Mexico's Santa Clara marsh is home to the reddish egret (Egretta rufescens
Credit: Claudio Contreras
Binational Crusade to Save Wetlands
By Stephen Leahy
A powerful desalinization plant will reopen in 2007 near the Mexico-U.S. border. Scientists in both countries will be working to halt harm to the Ciénaga de Santa Clara, a large marsh in the northern Mexican state of Sonora.
TORONTO, (Tierramérica).- With 20,000 hectares of bright green in a sea of sand in the state of Sonora, the Ciénaga de Santa Clara is one of Mexico's richest coastal ecosystems. Faced with the immenent reopening of a desalinization plant just across the border in the United States, a binational team is working to protect the vast wetland.
Ongoing drought conditions in the southwest United States has prompted the George W. Bush government to finance the restart of the long unused Yuma Desalting Plant (YDP) in the border state of Arizona in 2007.
"Full operation of the desalting plant would mean the ciénaga will get less water and the water would be much saltier," said Karl Flessa, professor of geosciences at the University of Arizona in Tucson.
And "that would completely eliminate the wetland," according to Jaqueline García-Hernández, a scientist at a food and development research center in Sonora (Centro de Investigación en Alimentación y Desarrollo) in Guaymas, Mexico.
The Ciénaga de Santa Clara is home to some 225 species of birds, like the Yuma clapper rail (Rallus longirostris yumanensis) and southwest willow flycatcher (Empidonax traillii extimus), which are extraordinarily rare in the United States.
It is also an important stopover for birds that migrate along the Pacific Flyway route, and provides habitat and feeding grounds for an estimated 200,000 shorebirds, ducks and geese.
The Ciénaga de Santa Clara turns out to be an accidental wetland. One hundred years ago the Colorado River Delta spanned at least one million hectares at the top of the Gulf of California. Dams and water withdrawals, mainly in the United States, have resulted in the decline to a trickle of water from the mighty Colorado River reaching the Gulf today.
And that is only during the wet years, the last of which was 1997. The lush, green, marshy delta became little more than salt flats until the construction of a 56-kilometer drainage canal in 1977 to carry brackish agricultural wastewater from irrigated fields in Arizona.
This water is too salty to meet the United States' obligation to provide Colorado River water to Mexico, as stipulated by the 1944 Water Treaty between the two countries.
Despite being unsuitable for crops or the treaty, cattails and other wetland plants began to grow as 120 billion liters of wastewater nourished the parched soils each year. And so a small part of the delta was reborn.
"Although the water is no longer from the river, the Ciénaga has been relatively healthy for the past 30 years," says García-Hernández. In recognition of the area's importance, in June 1993 the federal government of Mexico included it in the 162,000-hectare Upper Gulf of California and Colorado River Delta Biosphere Reserve.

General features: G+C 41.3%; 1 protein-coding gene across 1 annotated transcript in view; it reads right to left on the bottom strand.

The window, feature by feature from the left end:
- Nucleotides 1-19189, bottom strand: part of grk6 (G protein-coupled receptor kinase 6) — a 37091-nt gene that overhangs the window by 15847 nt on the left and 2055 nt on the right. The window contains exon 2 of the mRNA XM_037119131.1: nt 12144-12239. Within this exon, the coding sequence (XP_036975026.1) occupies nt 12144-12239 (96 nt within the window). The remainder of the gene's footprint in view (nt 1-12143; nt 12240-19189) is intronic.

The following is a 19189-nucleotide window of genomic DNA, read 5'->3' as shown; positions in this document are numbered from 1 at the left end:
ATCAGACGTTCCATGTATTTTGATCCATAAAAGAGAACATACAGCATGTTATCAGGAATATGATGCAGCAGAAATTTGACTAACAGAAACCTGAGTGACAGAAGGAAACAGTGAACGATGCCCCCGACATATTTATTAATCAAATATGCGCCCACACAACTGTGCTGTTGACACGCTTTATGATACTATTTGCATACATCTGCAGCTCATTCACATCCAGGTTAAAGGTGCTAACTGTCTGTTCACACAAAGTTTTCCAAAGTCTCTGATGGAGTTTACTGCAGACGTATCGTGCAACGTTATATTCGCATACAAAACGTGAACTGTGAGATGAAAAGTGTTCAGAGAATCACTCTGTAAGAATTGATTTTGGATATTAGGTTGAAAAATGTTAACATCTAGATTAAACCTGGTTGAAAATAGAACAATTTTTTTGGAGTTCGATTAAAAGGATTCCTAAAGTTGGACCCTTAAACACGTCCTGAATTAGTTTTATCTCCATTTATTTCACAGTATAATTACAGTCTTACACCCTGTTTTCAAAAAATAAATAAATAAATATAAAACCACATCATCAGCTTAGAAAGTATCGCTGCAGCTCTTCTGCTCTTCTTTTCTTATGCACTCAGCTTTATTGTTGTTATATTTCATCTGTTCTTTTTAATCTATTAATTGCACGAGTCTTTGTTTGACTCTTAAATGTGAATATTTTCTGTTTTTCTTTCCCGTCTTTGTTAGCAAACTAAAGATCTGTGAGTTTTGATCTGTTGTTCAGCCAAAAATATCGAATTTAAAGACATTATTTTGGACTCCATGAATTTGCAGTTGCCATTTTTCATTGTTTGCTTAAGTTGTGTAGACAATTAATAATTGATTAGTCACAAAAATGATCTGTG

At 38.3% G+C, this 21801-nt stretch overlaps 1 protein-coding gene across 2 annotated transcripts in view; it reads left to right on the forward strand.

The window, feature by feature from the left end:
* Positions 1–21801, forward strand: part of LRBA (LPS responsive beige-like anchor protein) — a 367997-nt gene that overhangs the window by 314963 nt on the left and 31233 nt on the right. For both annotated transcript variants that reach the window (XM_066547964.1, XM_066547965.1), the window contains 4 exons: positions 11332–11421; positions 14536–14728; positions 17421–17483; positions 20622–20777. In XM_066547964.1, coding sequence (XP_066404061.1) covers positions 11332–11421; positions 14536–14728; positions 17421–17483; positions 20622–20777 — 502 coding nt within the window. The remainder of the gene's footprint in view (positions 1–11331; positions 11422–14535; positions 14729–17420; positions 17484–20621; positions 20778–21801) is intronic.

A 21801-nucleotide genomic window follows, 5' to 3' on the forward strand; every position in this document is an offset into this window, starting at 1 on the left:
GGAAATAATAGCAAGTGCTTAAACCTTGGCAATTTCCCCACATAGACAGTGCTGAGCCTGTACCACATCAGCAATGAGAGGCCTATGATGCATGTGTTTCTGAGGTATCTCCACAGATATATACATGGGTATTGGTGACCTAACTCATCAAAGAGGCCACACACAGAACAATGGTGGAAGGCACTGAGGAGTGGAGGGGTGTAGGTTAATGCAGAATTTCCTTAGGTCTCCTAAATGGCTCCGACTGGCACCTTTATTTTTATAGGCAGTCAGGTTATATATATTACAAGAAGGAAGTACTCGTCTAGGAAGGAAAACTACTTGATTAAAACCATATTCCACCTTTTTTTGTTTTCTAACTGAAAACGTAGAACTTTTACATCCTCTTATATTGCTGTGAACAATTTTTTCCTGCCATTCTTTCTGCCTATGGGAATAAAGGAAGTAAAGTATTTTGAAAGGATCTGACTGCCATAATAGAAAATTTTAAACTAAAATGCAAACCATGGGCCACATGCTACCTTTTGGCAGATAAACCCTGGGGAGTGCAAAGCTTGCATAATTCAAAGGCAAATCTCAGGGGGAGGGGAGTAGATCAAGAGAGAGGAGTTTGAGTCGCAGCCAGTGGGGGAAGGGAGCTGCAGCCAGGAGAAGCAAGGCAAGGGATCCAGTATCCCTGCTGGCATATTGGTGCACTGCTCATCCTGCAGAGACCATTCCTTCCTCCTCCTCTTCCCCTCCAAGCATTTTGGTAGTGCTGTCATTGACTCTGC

The delta has also been named a part of the Western Hemisphere Shorebird Reserve Network and now designated a UNESCO Biosphere Reserve. But there are some problems. Worrisome levels of selenium have been measured in some birds and fish from the Ciénaga.
The YBP plant -- which cost 250 million dollars (though some reports say 400 million dollars) could make things worse. The U.S. government began construction in the late 1970s to desalinate the water that now supports the Ciénaga de Santa Clara in order to clean it up to meet its treaty obligations with Mexico.
Instead, the low flow of extremely salty YDP wastewater went to the wetland instead. And in 1992, when the plant was finally completed, high streamflows on the Colorado River were sufficient to supply the low-salinity water the United States is required to provide Mexican farms and cities. High operating costs kept what was then the world's largest desalination plant shut down.
Now, the prolonged drought and ever-thirstier cities of the U.S. southwest has meant a revival of the decades old plan. Environmental groups have long been opposed, so it was with some surprise when they were asked to work with government agencies and the agricultural industry to find ways to meet the needs of water users in the United States and Mexico without harming the ciénaga.
Thus emerged the YDP/Ciénaga Workgroup, which called for a scientific monitoring program for the ciénaga that García-Hernández now leads.
In addition, the YDP will only operate at 10 percent capacity for three months during the northern hemisphere springtime while García-Hernández and her colleagues from Mexico and the United States measure the impacts.
"It marks the beginning of the end of one of the most bitter water wars on the Lower Colorado," said Jennifer Pitt of Environmental Defense, one of the non-governmental organizations participating in the Workgroup.
"It's a critical first step in a long-term, binational effort to systematically evaluate how variation in water quantity and quality affects the delta's ecosystems," said University of Arizona expert Flessa.
For her part, García Hernández stated: "I hope it will be an example of how other ecosystems in the delta can be restored... After all, species (birds, fish, animals) do not recognize borders."
* Stephen Leahy is a Tierramérica contributor